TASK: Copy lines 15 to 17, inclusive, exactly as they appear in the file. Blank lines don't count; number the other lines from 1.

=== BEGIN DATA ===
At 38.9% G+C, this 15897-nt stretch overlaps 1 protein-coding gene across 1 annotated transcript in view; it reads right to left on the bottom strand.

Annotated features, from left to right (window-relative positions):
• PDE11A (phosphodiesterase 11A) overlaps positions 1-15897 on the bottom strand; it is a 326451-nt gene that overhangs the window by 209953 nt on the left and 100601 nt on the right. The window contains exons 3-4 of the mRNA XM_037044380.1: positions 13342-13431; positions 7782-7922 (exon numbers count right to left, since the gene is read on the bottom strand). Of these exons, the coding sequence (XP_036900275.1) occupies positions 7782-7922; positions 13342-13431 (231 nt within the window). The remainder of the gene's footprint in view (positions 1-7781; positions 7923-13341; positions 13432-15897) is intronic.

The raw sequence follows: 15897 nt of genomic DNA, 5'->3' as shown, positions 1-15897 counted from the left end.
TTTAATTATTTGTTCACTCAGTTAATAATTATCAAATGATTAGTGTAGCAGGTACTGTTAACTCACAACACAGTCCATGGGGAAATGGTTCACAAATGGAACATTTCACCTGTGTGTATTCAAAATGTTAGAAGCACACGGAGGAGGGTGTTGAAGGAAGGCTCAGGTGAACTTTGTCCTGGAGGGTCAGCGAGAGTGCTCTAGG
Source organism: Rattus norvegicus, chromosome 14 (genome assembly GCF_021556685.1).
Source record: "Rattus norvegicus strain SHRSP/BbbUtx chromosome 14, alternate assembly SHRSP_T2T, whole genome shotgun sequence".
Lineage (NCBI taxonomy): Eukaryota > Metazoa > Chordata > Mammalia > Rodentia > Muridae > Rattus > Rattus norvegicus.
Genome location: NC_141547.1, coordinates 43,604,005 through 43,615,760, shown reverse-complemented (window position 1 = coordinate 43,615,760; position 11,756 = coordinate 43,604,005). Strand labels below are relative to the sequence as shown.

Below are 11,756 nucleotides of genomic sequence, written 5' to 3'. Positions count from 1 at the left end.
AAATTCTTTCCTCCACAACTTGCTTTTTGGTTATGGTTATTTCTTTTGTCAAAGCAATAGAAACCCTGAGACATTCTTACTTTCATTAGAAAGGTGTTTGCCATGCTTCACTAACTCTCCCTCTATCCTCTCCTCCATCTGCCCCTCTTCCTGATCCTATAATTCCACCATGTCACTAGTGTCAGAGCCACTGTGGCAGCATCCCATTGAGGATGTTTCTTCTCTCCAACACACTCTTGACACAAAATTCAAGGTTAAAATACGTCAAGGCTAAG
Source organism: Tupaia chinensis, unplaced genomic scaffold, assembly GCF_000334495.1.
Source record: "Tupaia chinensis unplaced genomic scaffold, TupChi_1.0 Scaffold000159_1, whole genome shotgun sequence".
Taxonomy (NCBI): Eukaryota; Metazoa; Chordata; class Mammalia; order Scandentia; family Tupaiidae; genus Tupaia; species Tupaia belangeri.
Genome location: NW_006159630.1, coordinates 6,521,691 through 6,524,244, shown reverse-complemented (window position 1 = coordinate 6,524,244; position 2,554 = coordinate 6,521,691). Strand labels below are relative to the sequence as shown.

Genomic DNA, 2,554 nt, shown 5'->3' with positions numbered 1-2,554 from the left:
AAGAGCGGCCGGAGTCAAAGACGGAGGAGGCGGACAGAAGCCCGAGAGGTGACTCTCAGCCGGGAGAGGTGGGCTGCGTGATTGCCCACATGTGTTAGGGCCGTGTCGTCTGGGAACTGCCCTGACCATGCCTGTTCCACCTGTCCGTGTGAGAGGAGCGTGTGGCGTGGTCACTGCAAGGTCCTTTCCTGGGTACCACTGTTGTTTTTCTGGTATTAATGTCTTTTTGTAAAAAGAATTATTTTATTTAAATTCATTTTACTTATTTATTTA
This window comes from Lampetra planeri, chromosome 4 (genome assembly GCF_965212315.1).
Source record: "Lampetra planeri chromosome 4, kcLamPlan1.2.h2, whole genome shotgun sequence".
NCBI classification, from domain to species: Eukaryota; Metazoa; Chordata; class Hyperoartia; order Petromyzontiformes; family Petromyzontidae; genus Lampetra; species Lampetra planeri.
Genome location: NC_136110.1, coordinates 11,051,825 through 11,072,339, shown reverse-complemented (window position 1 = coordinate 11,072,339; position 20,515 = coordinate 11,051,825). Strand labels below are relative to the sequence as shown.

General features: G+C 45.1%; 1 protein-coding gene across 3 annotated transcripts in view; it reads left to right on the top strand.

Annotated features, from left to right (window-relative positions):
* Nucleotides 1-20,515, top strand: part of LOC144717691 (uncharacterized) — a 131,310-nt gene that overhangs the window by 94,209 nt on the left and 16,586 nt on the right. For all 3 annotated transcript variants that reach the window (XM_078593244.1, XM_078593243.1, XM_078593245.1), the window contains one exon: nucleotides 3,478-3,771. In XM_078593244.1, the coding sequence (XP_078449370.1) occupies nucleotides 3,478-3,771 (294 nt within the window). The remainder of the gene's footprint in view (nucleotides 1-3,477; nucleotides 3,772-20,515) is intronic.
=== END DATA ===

Genome location: NW_006159630.1, coordinates 6,521,691 through 6,524,244, shown reverse-complemented (window position 1 = coordinate 6,524,244; position 2,554 = coordinate 6,521,691). Strand labels below are relative to the sequence as shown.

Genomic DNA, 2,554 nt, shown 5'->3' with positions numbered 1-2,554 from the left:
AAGAGCGGCCGGAGTCAAAGACGGAGGAGGCGGACAGAAGCCCGAGAGGTGACTCTCAGCCGGGAGAGGTGGGCTGCGTGATTGCCCACATGTGTTAGGGCCGTGTCGTCTGGGAACTGCCCTGACCATGCCTGTTCCACCTGTCCGTGTGAGAGGAGCGTGTGGCGTGGTCACTGCAAGGTCCTTTCCTGGGTACCACTGTTGTTTTTCTGGTATTAATGTCTTTTTGTAAAAAGAATTATTTTATTTAAATTCATTTTACTTATTTATTTA